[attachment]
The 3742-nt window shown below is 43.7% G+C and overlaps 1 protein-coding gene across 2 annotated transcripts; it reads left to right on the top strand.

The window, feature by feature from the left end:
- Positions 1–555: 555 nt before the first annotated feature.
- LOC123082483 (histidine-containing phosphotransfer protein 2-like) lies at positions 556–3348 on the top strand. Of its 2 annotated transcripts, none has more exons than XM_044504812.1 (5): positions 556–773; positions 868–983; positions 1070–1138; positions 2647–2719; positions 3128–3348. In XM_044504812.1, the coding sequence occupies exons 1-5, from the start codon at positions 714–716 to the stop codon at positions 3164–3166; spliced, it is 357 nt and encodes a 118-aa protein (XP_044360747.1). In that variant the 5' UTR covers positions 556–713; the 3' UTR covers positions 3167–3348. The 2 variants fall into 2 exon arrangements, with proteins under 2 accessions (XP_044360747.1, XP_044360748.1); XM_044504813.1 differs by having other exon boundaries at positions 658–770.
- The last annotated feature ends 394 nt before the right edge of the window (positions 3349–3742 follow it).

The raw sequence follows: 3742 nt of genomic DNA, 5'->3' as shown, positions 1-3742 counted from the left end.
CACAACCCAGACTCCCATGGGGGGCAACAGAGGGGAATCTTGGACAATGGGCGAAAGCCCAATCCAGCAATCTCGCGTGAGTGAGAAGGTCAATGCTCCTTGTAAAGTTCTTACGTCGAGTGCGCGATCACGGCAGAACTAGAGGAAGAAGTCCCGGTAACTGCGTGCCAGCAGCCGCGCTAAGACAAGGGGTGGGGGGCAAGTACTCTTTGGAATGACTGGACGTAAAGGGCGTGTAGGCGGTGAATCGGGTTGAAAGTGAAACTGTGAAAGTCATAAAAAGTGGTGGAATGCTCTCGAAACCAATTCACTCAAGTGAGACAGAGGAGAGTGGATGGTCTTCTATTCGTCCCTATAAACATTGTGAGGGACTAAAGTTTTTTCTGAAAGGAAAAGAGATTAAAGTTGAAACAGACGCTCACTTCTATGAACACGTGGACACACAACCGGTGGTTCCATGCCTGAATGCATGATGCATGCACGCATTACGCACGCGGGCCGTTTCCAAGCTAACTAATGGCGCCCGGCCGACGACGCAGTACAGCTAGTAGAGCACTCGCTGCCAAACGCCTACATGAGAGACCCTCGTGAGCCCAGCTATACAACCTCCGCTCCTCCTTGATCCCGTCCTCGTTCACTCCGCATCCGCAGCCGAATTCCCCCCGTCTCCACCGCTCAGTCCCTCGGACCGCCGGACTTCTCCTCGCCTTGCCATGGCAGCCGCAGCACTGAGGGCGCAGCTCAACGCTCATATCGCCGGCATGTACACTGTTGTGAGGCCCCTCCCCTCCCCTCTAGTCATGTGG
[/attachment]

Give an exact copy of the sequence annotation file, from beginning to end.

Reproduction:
The 3742-nt window shown below is 43.7% G+C and overlaps 1 protein-coding gene across 2 annotated transcripts; it reads left to right on the top strand.

The window, feature by feature from the left end:
- Positions 1–555: 555 nt before the first annotated feature.
- LOC123082483 (histidine-containing phosphotransfer protein 2-like) lies at positions 556–3348 on the top strand. Of its 2 annotated transcripts, none has more exons than XM_044504812.1 (5): positions 556–773; positions 868–983; positions 1070–1138; positions 2647–2719; positions 3128–3348. In XM_044504812.1, the coding sequence occupies exons 1-5, from the start codon at positions 714–716 to the stop codon at positions 3164–3166; spliced, it is 357 nt and encodes a 118-aa protein (XP_044360747.1). In that variant the 5' UTR covers positions 556–713; the 3' UTR covers positions 3167–3348. The 2 variants fall into 2 exon arrangements, with proteins under 2 accessions (XP_044360747.1, XP_044360748.1); XM_044504813.1 differs by having other exon boundaries at positions 658–770.
- The last annotated feature ends 394 nt before the right edge of the window (positions 3349–3742 follow it).

The raw sequence follows: 3742 nt of genomic DNA, 5'->3' as shown, positions 1-3742 counted from the left end.
CACAACCCAGACTCCCATGGGGGGCAACAGAGGGGAATCTTGGACAATGGGCGAAAGCCCAATCCAGCAATCTCGCGTGAGTGAGAAGGTCAATGCTCCTTGTAAAGTTCTTACGTCGAGTGCGCGATCACGGCAGAACTAGAGGAAGAAGTCCCGGTAACTGCGTGCCAGCAGCCGCGCTAAGACAAGGGGTGGGGGGCAAGTACTCTTTGGAATGACTGGACGTAAAGGGCGTGTAGGCGGTGAATCGGGTTGAAAGTGAAACTGTGAAAGTCATAAAAAGTGGTGGAATGCTCTCGAAACCAATTCACTCAAGTGAGACAGAGGAGAGTGGATGGTCTTCTATTCGTCCCTATAAACATTGTGAGGGACTAAAGTTTTTTCTGAAAGGAAAAGAGATTAAAGTTGAAACAGACGCTCACTTCTATGAACACGTGGACACACAACCGGTGGTTCCATGCCTGAATGCATGATGCATGCACGCATTACGCACGCGGGCCGTTTCCAAGCTAACTAATGGCGCCCGGCCGACGACGCAGTACAGCTAGTAGAGCACTCGCTGCCAAACGCCTACATGAGAGACCCTCGTGAGCCCAGCTATACAACCTCCGCTCCTCCTTGATCCCGTCCTCGTTCACTCCGCATCCGCAGCCGAATTCCCCCCGTCTCCACCGCTCAGTCCCTCGGACCGCCGGACTTCTCCTCGCCTTGCCATGGCAGCCGCAGCACTGAGGGCGCAGCTCAACGCTCATATCGCCGGCATGTACACTGTTGTGAGGCCCCTCCCCTCCCCTCTAGTCATGTGG